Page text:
Differential adaptation across habitats is an example of a genotype-by-environment interaction (GxE) for fitness4. Therefore, loci that contribute to adaptation may be disproportionately environmentally responsive and exhibit trade-offs25. Despite their global rarity, trans-eQTL were more than four times as likely as cis-eQTL to have significant GxE effects (Fisher’s test odds = 4.40, P < 1 × 10−16, Table 2), indicating a potentially adaptive role of trans-regulatory evolution between P. hallii varieties. Furthermore, there were three genomic hotspots where trans-eQTL were more common than cis-eQTL, which represented 3.1% of the physical genome sequence but 40.4% of all trans-eQTL (Fig. 3a–b, Table 3). Combined, these hotspots were responsible for 3.84 × (Fisher’s test P < 1 × 10−16) more GxE effects than all trans-eQTL outside this interval.
It is important to note that the eQTL hotspots we identified may not be caused by regulatory element evolution, but instead could be driven by the presence of a large physiological QTL that altered plant water status and caused downstream gene expression variation of many water status-responsive genes. To test this hypothesis, we collected leaf water potential (LWP), which is the best available field-scale proxy for plant water status26, from the entire F2 population at both pre-dawn and midday at the same time as RNA sampling. There were no significant QTL (lowest empirically-derived P-value = 0.27, Supplementary Table 6) on any chromosome for either sampling period, indicating that genetic variation in plant water status does not in turn drive the physical clustering of trans-eQTL. Instead, the trans-eQTL hotspots and their significantly elevated environmental sensitivity suggest that pleiotropic mutations in transcription factors may be a major source of regulatory variation.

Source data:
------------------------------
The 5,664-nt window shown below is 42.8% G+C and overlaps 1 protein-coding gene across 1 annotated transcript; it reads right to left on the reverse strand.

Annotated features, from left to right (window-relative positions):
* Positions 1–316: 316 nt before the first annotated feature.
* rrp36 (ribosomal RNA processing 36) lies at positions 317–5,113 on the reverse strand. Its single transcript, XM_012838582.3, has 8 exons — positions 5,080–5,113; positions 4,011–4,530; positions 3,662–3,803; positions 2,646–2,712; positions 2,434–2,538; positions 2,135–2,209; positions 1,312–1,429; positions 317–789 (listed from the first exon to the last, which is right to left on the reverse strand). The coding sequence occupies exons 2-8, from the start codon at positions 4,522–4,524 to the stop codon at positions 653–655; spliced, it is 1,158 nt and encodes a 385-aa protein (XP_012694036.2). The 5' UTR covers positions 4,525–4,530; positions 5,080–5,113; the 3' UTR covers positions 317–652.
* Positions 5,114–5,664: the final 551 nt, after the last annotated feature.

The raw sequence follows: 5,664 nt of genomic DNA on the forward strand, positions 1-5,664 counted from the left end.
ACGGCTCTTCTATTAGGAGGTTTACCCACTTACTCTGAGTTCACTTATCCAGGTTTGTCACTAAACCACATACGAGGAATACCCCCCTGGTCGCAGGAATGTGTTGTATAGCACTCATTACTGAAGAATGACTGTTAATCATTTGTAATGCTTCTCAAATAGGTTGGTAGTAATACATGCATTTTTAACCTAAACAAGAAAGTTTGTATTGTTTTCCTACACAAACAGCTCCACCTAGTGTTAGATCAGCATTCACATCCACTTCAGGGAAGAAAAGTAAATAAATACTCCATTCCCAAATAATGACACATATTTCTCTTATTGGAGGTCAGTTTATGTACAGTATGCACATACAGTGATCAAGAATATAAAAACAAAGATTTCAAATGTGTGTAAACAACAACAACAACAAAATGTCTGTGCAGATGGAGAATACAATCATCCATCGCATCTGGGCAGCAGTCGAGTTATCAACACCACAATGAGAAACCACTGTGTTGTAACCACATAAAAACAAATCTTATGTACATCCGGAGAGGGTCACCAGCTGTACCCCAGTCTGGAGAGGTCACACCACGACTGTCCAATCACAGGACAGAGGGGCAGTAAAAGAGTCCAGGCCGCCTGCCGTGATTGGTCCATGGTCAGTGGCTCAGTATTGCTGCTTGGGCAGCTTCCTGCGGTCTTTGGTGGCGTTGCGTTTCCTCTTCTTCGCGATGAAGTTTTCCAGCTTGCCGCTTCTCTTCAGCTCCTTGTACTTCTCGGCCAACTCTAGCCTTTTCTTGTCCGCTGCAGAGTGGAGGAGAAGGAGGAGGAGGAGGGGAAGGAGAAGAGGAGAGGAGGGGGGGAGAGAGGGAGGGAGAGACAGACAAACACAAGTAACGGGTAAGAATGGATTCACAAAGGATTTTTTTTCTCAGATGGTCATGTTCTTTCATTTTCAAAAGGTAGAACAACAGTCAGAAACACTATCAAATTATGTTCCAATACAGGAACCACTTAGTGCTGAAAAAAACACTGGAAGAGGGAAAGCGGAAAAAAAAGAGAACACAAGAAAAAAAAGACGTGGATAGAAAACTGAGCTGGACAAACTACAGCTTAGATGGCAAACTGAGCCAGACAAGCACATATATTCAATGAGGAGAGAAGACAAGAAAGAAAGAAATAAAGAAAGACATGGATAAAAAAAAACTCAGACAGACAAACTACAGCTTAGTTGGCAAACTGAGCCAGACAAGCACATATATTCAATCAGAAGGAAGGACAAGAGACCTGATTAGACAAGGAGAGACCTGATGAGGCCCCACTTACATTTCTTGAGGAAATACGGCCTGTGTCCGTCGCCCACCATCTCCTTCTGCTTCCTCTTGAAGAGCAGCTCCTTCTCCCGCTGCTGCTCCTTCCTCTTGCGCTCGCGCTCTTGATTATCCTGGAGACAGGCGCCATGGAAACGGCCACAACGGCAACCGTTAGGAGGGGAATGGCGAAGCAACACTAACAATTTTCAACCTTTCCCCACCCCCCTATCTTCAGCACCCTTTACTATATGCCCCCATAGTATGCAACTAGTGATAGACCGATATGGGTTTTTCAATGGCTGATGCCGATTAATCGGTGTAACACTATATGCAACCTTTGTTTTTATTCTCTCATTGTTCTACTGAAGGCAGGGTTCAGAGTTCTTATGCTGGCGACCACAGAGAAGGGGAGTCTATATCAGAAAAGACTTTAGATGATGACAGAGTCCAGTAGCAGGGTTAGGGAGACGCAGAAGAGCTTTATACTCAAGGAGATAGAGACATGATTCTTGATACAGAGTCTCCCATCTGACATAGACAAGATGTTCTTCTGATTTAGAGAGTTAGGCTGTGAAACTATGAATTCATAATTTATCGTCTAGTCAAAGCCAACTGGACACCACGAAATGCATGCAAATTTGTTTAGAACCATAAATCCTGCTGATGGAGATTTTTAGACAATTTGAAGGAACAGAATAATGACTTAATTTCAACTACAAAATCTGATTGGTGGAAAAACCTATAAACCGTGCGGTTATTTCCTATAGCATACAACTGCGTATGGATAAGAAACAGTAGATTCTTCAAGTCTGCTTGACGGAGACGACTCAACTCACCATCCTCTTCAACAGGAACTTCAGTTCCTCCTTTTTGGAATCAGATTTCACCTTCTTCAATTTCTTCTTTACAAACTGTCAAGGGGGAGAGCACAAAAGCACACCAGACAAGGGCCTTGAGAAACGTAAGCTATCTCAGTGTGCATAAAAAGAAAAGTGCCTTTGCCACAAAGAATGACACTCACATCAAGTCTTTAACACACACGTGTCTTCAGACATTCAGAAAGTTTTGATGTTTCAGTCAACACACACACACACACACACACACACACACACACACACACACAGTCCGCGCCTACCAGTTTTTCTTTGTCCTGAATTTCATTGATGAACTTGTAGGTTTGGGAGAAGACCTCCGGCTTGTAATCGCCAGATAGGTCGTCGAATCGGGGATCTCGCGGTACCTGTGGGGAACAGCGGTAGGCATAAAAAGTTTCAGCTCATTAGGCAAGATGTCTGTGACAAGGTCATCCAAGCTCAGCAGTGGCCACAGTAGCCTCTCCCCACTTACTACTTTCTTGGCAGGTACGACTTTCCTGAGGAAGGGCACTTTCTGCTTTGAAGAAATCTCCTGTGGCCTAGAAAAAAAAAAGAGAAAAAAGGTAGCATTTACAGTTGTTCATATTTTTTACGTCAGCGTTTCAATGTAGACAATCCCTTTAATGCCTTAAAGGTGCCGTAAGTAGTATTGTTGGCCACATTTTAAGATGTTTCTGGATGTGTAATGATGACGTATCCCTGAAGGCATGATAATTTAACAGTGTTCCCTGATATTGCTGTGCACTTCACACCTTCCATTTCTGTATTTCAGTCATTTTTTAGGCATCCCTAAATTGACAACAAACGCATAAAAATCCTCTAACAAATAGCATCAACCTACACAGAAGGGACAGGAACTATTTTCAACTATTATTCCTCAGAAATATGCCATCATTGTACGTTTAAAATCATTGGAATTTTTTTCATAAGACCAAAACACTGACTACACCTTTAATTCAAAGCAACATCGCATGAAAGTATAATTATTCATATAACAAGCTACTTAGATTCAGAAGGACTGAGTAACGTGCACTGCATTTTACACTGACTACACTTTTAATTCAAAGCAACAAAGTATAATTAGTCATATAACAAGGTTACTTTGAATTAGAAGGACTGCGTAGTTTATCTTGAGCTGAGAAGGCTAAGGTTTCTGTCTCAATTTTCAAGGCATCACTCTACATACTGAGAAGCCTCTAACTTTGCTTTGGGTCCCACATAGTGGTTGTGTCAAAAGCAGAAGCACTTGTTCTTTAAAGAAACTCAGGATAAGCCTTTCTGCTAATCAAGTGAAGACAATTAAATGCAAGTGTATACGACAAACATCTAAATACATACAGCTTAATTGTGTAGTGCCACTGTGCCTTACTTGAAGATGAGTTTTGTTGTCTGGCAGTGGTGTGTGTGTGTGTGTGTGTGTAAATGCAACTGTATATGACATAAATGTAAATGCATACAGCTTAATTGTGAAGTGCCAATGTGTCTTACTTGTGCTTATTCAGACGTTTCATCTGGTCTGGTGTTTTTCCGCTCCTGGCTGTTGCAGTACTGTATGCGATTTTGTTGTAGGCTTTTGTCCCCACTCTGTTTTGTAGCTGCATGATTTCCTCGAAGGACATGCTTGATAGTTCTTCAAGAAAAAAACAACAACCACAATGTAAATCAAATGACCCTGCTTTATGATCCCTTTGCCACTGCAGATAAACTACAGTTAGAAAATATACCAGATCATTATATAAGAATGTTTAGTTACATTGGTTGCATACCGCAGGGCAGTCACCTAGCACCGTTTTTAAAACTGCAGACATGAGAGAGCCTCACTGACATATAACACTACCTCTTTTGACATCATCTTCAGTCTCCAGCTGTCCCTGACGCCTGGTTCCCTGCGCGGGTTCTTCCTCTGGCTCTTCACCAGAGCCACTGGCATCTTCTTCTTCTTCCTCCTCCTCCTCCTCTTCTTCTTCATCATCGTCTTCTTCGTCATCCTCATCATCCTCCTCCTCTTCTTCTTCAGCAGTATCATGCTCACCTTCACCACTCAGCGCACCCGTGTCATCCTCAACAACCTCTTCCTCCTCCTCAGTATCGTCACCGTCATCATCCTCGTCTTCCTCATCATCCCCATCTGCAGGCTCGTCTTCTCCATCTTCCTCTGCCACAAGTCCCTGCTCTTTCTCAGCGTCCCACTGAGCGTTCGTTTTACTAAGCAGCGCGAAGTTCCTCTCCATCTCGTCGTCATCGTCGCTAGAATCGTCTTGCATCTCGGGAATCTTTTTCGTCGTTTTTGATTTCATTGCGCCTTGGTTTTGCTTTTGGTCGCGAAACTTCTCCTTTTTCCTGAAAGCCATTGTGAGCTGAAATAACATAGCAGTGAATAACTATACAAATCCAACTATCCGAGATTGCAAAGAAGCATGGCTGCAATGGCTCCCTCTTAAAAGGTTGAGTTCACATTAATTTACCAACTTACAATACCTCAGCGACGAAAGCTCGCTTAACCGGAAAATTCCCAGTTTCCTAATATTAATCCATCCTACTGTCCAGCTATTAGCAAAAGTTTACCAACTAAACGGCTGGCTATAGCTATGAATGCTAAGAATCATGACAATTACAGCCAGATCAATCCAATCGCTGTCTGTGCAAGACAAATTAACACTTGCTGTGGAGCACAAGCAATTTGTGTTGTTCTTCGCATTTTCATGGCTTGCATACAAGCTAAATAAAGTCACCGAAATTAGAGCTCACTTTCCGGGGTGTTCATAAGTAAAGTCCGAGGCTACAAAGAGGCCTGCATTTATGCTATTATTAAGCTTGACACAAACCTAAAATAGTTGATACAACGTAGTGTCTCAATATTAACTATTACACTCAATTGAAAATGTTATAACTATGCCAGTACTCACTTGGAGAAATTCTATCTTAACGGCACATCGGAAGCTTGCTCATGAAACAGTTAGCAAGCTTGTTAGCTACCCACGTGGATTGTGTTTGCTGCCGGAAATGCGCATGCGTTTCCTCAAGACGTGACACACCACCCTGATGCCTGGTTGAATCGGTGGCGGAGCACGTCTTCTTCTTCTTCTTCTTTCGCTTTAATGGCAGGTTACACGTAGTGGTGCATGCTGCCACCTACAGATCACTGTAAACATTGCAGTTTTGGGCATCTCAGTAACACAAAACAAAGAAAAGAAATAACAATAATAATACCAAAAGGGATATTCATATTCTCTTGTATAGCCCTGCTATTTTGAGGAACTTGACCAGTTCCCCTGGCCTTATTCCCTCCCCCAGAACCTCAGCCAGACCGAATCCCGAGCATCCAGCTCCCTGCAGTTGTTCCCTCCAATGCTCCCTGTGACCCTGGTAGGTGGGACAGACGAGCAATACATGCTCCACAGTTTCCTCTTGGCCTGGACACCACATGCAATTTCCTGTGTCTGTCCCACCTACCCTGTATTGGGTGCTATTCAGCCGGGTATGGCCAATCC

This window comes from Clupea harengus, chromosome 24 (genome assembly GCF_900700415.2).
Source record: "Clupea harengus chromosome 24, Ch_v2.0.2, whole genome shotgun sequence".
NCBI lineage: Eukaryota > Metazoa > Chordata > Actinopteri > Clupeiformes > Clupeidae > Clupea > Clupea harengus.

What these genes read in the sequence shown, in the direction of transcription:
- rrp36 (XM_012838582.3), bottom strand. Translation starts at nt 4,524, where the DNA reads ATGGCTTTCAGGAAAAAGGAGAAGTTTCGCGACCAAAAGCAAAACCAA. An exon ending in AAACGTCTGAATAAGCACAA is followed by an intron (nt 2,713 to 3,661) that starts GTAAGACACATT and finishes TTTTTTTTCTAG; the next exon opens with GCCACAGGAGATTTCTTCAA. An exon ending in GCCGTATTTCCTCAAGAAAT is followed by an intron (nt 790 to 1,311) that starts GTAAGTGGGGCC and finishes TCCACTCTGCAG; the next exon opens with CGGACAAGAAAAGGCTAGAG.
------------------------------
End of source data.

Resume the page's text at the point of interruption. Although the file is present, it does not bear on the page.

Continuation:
We searched for candidate genes by investigating the distribution of allelic effects among QTL mapping to each hotspot27. For example, expression of all but two genes regulated by trans-eQTL in the *3a primary hotspot were driven by plasticity of the FIL2, but not the HAL2 allele (Fig. 3c). Within this 964 kb interval, three genes had significant cis-eQTL (Supplementary Data 8) and elevated non-synonymous substitution rates (Supplementary Data 9). The most promising candidate, ABO3 (P. hallii ortholog of A. thaliana AT1G66600 - ABA Overly Sensitive 3, PhHAL.3G069100/Pahal.3G071300), is a well-documented drought-responsive WRKY transcription factor. Knockout alleles of ABO3 in A. thaliana induce extreme sensitivity to drought28. RT-qPCR revealed that the FIL2 ABO3 allele is 27.7x downregulated relative to the HAL2 allele across both well-watered and drought conditions (Supplementary Table 7). The elevated drought-response caused by the weak FIL2 allele is consistent with the extreme environmental sensitivity of non-functional ABO3 alleles in A. thaliana. It is important to note that eQTL analysis cannot definitively identify the causal loci driving trans-eQTL hotspots but instead provides candidates for future validation. However, the observed trans-eQTL colocalization clearly demonstrates the central role of global regulatory elements in evolved molecular drought responses.